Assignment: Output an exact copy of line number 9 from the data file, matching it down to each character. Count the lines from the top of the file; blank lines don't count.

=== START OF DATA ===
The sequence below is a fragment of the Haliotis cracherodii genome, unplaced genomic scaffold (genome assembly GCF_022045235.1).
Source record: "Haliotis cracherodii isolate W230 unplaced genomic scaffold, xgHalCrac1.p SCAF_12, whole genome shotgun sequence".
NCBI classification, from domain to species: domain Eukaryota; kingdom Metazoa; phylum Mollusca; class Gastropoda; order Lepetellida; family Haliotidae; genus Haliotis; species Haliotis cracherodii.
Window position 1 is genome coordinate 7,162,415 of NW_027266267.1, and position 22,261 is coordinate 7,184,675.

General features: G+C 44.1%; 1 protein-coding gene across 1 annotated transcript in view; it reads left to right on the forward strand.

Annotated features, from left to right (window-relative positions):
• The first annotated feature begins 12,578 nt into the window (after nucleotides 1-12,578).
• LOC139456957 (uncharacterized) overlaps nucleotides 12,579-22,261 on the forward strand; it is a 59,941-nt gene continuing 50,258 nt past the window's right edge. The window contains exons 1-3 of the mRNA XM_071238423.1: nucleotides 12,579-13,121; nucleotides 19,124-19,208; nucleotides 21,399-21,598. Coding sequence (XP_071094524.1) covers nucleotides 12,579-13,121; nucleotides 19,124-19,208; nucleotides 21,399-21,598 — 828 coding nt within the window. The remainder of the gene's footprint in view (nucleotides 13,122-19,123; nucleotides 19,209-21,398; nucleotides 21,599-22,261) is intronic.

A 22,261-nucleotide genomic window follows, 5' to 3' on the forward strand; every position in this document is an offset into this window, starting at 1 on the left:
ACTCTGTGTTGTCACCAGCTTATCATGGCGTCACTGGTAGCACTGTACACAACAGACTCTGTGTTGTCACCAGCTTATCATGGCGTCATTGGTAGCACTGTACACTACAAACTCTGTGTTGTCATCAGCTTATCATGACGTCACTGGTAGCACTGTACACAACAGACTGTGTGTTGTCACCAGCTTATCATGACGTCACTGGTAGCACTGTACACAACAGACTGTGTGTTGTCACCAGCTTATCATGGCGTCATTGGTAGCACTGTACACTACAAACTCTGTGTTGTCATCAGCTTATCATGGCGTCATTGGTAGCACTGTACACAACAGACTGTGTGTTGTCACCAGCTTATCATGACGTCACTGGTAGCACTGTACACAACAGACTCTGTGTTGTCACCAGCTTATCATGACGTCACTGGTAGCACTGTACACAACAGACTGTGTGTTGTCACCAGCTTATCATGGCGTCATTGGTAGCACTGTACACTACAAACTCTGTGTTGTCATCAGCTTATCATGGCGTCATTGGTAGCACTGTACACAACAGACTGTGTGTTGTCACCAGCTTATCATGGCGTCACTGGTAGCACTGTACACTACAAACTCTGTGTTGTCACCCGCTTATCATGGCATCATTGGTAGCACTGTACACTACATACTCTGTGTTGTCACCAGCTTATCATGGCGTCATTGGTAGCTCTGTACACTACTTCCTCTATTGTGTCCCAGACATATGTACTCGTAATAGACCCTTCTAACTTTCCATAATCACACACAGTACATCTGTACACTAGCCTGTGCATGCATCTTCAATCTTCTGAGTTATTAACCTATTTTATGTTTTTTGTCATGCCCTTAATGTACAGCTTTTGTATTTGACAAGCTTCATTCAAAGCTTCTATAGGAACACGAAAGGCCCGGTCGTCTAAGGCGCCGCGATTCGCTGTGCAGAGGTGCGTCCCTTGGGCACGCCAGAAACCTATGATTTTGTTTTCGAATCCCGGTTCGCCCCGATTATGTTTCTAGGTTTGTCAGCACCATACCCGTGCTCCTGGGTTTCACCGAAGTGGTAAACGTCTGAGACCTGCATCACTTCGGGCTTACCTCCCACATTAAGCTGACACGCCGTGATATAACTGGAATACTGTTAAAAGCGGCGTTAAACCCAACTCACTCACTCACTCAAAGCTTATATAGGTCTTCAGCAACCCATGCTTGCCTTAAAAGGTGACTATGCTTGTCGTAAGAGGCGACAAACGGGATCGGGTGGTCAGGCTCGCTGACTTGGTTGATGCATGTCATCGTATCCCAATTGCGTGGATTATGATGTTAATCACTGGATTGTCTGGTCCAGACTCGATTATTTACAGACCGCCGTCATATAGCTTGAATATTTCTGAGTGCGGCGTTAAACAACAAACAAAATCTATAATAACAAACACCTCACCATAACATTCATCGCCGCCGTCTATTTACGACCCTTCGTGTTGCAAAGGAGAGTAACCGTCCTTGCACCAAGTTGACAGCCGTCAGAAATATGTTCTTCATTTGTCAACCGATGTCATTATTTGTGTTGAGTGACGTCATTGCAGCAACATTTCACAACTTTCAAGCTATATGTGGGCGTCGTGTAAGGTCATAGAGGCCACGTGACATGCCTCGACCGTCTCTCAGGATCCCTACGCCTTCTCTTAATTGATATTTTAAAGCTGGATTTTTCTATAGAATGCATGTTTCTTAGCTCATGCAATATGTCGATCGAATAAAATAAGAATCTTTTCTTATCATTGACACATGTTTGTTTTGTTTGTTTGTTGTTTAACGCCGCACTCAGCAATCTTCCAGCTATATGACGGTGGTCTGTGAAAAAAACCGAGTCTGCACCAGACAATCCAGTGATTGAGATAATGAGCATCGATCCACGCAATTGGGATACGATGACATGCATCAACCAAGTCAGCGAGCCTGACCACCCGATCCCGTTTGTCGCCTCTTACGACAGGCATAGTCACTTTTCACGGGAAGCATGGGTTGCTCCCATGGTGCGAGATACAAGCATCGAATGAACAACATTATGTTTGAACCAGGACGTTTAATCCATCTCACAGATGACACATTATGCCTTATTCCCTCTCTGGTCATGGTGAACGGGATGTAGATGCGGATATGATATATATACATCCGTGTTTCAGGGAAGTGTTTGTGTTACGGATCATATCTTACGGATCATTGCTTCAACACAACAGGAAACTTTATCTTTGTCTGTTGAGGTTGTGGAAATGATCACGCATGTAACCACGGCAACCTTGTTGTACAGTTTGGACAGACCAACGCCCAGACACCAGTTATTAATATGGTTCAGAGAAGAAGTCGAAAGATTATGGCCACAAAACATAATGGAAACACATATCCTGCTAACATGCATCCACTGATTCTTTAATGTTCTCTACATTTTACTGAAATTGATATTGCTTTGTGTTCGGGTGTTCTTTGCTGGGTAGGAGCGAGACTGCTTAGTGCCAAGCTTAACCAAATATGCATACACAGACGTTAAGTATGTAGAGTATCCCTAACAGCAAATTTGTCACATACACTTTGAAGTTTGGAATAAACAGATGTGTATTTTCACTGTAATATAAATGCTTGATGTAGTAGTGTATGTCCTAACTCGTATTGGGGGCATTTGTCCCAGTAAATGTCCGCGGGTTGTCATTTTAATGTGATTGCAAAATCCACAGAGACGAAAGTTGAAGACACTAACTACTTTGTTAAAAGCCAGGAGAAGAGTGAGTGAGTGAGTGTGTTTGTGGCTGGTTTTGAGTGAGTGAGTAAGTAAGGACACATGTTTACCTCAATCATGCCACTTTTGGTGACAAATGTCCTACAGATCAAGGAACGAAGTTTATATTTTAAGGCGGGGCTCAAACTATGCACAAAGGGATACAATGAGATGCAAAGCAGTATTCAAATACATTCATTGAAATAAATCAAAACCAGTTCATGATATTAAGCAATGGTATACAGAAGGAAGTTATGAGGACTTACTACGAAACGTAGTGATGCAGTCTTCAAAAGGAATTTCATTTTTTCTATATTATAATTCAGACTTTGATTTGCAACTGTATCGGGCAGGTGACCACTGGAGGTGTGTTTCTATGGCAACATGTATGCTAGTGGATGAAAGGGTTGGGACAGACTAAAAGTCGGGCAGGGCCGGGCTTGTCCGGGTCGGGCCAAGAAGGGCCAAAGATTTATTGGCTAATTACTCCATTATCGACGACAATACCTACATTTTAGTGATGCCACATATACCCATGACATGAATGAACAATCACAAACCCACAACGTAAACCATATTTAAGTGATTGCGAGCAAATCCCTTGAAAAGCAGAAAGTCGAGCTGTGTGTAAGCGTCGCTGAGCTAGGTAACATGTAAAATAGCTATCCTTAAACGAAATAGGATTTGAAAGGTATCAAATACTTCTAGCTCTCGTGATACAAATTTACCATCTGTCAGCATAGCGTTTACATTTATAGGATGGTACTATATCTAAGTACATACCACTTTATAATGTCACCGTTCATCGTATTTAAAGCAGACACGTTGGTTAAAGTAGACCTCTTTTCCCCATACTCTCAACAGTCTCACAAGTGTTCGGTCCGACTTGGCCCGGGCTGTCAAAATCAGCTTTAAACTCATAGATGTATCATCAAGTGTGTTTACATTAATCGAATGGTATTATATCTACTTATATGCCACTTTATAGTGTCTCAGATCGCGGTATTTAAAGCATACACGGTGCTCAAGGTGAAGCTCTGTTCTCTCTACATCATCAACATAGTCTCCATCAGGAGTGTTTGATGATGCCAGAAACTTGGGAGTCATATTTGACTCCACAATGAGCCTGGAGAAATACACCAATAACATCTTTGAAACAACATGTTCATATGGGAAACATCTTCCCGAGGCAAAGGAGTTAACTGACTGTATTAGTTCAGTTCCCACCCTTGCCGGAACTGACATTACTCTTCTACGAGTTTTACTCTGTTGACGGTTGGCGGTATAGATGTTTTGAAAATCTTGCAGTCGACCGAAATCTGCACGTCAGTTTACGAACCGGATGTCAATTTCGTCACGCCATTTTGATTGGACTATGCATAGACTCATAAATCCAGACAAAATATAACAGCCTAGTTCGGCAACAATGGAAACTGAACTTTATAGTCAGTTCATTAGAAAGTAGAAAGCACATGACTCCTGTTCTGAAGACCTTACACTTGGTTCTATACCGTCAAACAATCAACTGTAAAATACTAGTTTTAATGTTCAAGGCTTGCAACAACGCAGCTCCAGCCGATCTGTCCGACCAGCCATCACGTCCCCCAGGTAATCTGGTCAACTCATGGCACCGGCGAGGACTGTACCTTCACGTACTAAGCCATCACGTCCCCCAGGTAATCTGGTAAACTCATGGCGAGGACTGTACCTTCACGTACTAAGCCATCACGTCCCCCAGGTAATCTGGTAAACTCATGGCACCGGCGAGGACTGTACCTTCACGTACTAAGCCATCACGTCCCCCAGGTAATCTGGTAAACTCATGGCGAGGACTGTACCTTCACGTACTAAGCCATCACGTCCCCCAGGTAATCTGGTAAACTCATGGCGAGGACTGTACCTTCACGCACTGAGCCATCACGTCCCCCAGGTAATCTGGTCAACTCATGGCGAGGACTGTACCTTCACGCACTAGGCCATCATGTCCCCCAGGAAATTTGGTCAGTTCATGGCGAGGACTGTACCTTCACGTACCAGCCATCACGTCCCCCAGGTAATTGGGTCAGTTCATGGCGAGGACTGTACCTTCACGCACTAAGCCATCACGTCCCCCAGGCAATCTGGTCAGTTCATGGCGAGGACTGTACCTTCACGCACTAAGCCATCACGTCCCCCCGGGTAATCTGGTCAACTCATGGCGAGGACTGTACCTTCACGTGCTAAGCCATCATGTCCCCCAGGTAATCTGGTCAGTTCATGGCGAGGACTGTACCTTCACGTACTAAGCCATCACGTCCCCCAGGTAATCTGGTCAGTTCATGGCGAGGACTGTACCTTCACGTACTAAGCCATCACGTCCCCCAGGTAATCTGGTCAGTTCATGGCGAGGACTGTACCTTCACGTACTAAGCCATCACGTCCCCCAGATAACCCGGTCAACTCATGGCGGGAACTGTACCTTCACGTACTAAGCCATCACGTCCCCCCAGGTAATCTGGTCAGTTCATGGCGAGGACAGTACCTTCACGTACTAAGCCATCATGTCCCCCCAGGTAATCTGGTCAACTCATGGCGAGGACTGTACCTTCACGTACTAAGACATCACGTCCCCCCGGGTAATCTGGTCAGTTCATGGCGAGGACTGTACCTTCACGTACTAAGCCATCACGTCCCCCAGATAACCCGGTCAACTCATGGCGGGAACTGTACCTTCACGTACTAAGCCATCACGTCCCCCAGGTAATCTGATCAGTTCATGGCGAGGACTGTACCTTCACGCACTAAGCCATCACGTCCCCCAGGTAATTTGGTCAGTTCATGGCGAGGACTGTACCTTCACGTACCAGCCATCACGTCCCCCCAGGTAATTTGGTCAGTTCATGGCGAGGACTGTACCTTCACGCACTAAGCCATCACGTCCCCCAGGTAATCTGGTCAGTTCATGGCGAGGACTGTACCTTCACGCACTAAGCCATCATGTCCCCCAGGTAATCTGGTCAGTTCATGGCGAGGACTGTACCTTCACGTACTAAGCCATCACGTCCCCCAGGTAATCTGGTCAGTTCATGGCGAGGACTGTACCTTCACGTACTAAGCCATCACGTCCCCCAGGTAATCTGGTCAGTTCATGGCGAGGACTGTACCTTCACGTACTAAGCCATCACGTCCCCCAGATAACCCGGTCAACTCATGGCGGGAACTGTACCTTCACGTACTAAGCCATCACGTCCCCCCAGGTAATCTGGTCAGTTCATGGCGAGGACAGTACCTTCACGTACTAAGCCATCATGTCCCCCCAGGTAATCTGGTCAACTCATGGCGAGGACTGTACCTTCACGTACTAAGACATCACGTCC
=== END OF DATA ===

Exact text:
A 22,261-nucleotide genomic window follows, 5' to 3' on the forward strand; every position in this document is an offset into this window, starting at 1 on the left: